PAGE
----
Journal of Economic Theory and Econometrics: Journal of the Korean Econometric Society

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Journal of Economic Theory and Econometrics
Journal of the Korean Econometric Society

Journal of Economic Theory and Econometrics (JETEM) is a peer-reviewed, internet-based, open-access international journal aiming to publish high-quality papers in all areas of economics. JETEM is the official publication of the Korean Econometric Society, carrying papers written either in English or in Korean. In this web-site, all English articles are fully downloadable free of charge; for Korean articles, only the title and the abstract in English are provided along with a fee-based link to the full text.

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Recently Published Articles

Volume 31, Issue 4 (December 2020)

Abstract | PDF (135 kilobytes)

No abstract is available for this article.

Equilibrium in Constrained Financial Markets, Pages 1–40

Guangsug Hahn, Dong Chul Won

Abstract | PDF (265 kilobytes)

Redundant assets give rise to peculiar portfolios, called `link portfolios,' under portfolio constraints. Link portfolios are jointly spanned by constrained null-income portfolios and form a linear subspace. The paper provides a general methodology for showing the existence of equilibrium under portfolio constraints by building two theoretical pillars to deal with link portfolios. The two pillars consist of the fundamental theorem of portfolio decomposition and the allocational equivalence between the original economy and the artificial economy built from projecting away link portfolios from the portfolio constraints. Investigating the existence of equilibrium in constrained financial markets boils down to finding a sufficient condition for the fundamental theorem of portfolio constraints to hold. The sufficient condition of the paper is general enough to encompass other sufficient conditions of the literature.

Influences of Reciprocity on a Consumer Boycott in an Experiment, Pages 41–68

Dooseok Jang

Abstract | PDF (1833 kilobytes)

By conducting a boycott experiment, this paper studied whether the reciprocity of consumers affects boycott decision. The boycott experiment is a two-stage post-offer market game, in which a seller first decides an asking price and then consumers decide to purchase goods after observing the asking price. To find the effect of reciprocity on consumer's purchase decision, the level of information provided to the consumers corresponding to the previous asking price and another consumer's boycott history, on average, was modified. Consequently, the sellers lowered the asking price with the belief that disclosing additional information about their previous profit fractions decreases the consumer's purchase frequency. Moreover, consumers' purchase frequency is affected by both the given value of the goods and the asking price, but not by the different levels of information provided. Therefore, the consumers appear to have no reciprocity preferences on a boycott.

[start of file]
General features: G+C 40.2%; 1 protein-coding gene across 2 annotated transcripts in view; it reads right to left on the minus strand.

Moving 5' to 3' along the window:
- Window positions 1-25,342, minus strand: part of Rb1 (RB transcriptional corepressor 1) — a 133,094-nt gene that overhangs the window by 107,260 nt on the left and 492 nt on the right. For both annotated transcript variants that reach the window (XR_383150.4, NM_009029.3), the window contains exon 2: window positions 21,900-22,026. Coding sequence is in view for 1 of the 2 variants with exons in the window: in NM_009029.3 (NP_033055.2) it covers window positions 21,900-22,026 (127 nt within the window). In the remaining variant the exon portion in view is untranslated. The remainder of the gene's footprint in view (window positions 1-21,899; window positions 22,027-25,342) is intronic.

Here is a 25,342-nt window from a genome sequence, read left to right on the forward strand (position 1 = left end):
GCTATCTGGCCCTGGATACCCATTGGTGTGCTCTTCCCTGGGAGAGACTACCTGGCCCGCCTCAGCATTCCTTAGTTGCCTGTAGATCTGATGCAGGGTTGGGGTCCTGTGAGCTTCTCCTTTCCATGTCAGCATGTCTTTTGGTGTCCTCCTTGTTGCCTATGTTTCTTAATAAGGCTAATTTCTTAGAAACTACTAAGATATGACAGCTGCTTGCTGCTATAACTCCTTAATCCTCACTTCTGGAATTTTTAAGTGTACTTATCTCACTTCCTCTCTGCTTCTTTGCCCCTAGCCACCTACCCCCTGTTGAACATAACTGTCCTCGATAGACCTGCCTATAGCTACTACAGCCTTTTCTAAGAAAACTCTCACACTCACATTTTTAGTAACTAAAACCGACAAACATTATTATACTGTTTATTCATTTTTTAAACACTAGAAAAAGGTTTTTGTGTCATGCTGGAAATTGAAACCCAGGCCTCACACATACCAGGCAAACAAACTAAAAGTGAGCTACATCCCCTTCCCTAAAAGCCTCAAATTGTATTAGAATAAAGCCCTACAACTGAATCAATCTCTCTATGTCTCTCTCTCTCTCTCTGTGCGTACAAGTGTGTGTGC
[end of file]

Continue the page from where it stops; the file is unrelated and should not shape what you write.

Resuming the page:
Estimation of Residential Electricity Demand in Korea Allowing for a Structural Break, Pages 69–85

Seong Yeon Chang

Abstract | PDF (149 kilobytes)

This study examines the time series characteristics of residential electricity demand and its determinants in Korea and the short-run and long-run relationship among them. We employ unit root tests, cointegration, and error-correction models on annual time series for the period 1972--2019. The rapid development of Korea over this period provides clear evidence of the possibility of structural breaks. We find that residential electricity demand and its determinants are trend-stationary processes with a slope change, which implies that there is no need to invoke cointegration methods under the unit root assumption. We expect that the essential modeling strategy presented in this article will be widely applicable.

Incentive to Raise Rivals' Costs: Patent Licensing in Vertically Integrated Markets, Pages 86–96

Chongmin Kim

Abstract | PDF (131 kilobytes)

A key input manufacturer with a patent can raise its rivals’ costs in upstream market either by raising the possibility of patent infringement litigation in case a license is not given or by raising the royalty in case a license is given to its rivals. We study under which scenarios the patent holder has more incentive to raise its rivals’ costs. There is related literature investigating the patent holder’s incentive to license its technology to its rivals such as Farrell and Gallini (1988), Rockett (1990), and Conner (1995) or investigating the vertically integrated input monopolists’ (or the patent holder’s) incentive to supply its input to its rivals such as Padilla and Wong-Ervin (2016) and Moresi and Schwartz (2017). This paper differs from those in that the patent holder allows its rivals to use its patent even without a license but keeps the option of patent litigation. That is, the patent holder has an option to grant a license to its rivals in the input market, called the component licensing, or to allow free access to its rivals and to give a license to the device manufacturers, called the end-product licensing. We show that in the component licensing model the patent holder has more incentive to raise its rivals’ costs.


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